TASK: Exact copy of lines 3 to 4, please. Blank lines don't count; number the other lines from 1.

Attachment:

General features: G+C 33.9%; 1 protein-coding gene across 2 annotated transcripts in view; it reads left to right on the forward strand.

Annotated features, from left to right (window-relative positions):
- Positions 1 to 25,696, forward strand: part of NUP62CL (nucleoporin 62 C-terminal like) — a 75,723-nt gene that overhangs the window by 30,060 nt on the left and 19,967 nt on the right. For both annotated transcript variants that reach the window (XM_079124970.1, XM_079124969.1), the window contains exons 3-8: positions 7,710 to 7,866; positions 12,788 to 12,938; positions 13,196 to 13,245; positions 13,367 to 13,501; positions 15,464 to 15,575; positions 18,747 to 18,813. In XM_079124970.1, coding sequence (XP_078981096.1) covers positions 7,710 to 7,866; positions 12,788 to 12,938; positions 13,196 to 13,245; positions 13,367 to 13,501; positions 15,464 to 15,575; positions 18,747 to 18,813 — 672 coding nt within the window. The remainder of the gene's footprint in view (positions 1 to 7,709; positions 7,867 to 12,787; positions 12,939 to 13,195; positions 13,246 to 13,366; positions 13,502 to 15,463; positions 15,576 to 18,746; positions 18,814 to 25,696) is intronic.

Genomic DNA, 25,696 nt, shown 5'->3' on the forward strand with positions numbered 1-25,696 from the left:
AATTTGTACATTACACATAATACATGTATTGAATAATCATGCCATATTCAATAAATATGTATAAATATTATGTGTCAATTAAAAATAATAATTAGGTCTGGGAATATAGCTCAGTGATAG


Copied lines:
- Positions 1 to 25,696, forward strand: part of NUP62CL (nucleoporin 62 C-terminal like) — a 75,723-nt gene that overhangs the window by 30,060 nt on the left and 19,967 nt on the right. For both annotated transcript variants that reach the window (XM_079124970.1, XM_079124969.1), the window contains exons 3-8: positions 7,710 to 7,866; positions 12,788 to 12,938; positions 13,196 to 13,245; positions 13,367 to 13,501; positions 15,464 to 15,575; positions 18,747 to 18,813. In XM_079124970.1, coding sequence (XP_078981096.1) covers positions 7,710 to 7,866; positions 12,788 to 12,938; positions 13,196 to 13,245; positions 13,367 to 13,501; positions 15,464 to 15,575; positions 18,747 to 18,813 — 672 coding nt within the window. The remainder of the gene's footprint in view (positions 1 to 7,709; positions 7,867 to 12,787; positions 12,939 to 13,195; positions 13,246 to 13,366; positions 13,502 to 15,463; positions 15,576 to 18,746; positions 18,814 to 25,696) is intronic.

Genomic DNA, 25,696 nt, shown 5'->3' on the forward strand with positions numbered 1-25,696 from the left: